The "not guilty" verdict in Trayvon Martin's shooting death has begun to draw the type of musical advocacy it deserves. On Saturday night, a jury acquitted George Zimmerman in a case that had become something of a national referendum on race, and a couple of artists wasted no time releasing Martin-inspired songs. But Wyclef Jean crooning that the 17-year-old Martin "could have been the next president" didn't even make sense factually, let alone musically. Enter the great Stevie Wonder.
Wonder is boycotting Florida and any other states with "stand your ground" laws, the self-defense rules that came into focus in the case. "I decided today that until the Stand Your Ground law is abolished in Florida I will never perform there again," Wonder said Sunday in a concert in Quebec City, Canada. "As a matter of fact, wherever I find that law exists, I will not perform in that state or in that part of the world." The legendary singer framed his remarks as part of an effort to focus on unity rather than division.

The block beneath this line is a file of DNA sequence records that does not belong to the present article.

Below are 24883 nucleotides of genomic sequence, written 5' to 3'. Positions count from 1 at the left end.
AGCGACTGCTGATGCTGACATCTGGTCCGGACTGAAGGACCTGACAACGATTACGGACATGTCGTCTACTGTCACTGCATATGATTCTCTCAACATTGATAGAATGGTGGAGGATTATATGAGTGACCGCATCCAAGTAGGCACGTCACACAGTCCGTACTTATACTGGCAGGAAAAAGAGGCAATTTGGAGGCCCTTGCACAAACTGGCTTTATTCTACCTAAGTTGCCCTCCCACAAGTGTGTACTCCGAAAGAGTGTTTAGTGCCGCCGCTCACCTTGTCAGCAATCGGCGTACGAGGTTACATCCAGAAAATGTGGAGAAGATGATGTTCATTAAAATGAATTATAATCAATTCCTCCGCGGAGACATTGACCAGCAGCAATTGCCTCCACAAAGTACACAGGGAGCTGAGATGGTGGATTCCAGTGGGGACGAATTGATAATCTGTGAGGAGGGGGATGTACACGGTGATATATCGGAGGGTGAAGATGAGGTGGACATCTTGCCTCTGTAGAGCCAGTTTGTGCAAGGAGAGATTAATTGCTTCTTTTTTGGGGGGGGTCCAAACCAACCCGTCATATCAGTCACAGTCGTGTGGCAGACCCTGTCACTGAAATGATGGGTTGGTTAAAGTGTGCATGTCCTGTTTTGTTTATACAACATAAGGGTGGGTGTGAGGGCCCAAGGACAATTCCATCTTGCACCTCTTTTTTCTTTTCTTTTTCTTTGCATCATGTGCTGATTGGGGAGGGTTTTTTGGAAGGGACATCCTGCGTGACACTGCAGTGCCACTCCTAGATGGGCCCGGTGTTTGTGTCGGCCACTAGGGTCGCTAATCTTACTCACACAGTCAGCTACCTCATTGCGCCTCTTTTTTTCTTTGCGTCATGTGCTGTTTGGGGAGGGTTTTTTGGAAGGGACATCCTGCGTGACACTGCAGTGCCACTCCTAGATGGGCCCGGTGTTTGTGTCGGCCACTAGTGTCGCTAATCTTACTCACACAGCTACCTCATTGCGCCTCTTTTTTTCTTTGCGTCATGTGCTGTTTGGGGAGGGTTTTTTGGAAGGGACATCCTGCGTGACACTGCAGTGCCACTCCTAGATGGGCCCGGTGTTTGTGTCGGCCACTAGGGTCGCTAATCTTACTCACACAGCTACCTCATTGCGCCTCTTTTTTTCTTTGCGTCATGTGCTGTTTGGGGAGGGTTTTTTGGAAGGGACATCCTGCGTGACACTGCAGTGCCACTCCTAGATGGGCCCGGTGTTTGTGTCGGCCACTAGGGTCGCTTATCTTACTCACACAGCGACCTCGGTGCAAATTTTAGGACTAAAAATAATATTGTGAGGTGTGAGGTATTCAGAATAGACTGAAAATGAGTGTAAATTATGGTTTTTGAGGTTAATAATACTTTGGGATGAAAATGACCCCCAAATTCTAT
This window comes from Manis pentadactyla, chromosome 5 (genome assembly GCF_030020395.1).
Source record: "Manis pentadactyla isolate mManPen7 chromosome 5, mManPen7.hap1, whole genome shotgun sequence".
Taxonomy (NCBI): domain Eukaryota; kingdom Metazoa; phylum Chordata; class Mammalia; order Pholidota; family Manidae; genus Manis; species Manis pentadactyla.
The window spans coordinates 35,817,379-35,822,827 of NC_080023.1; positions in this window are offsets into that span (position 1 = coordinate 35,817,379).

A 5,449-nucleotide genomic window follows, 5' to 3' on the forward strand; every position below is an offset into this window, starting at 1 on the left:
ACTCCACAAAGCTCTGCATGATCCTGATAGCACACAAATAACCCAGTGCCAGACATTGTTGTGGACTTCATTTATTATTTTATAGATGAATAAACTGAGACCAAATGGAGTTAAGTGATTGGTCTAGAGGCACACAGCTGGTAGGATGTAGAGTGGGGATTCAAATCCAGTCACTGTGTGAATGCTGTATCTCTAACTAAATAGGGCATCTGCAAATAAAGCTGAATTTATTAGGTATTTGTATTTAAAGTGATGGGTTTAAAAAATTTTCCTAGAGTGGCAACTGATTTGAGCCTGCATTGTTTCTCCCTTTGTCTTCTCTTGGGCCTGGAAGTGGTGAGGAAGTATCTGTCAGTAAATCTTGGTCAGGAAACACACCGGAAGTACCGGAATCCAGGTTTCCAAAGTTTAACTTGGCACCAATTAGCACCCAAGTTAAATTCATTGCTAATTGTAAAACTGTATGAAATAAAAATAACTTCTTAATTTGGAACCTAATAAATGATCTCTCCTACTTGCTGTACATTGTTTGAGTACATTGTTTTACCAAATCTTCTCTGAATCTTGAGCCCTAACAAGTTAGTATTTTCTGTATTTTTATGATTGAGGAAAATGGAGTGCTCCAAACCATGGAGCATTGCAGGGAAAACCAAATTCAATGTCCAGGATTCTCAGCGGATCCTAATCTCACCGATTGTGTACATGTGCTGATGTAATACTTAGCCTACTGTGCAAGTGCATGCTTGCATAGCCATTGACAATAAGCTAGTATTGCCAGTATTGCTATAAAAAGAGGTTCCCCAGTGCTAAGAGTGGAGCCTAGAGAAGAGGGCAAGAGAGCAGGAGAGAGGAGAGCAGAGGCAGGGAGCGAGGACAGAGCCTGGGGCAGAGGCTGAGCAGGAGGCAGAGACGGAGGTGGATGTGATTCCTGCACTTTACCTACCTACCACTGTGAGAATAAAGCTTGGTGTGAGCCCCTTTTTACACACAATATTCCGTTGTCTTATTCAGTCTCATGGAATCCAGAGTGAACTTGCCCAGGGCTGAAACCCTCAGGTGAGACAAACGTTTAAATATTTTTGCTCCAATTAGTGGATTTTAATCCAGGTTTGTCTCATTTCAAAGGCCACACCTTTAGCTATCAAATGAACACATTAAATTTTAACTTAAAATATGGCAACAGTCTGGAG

"Stand your ground" allow citizens to act forcibly in self defense against a threat, forcing police to have clear evidence of wrongdoing before they can make a case. Zimmerman's lawyers didn't use "stand your ground" as part of his defense in the Sanford, Florida, killing but, as USA Today reports, the rule prevented local police from arresting Zimmerman until nearly two months after the incident.
Wonder has a long and inspiring history of supporting social causes. To name just one example, South Africa banned Wonder's music from its state-run radio in 1985 after he dedicated an Academy Award to then-imprisoned icon Nelson Mandela, who was jailed during the country's apartheid regime. And as Wonder told a Bonnaroo crowd a few years ago: "You want to be a supremacist? Then be the supreme of getting people together."
Watch Wonder's emotional statement around the 1:15 mark in the video below.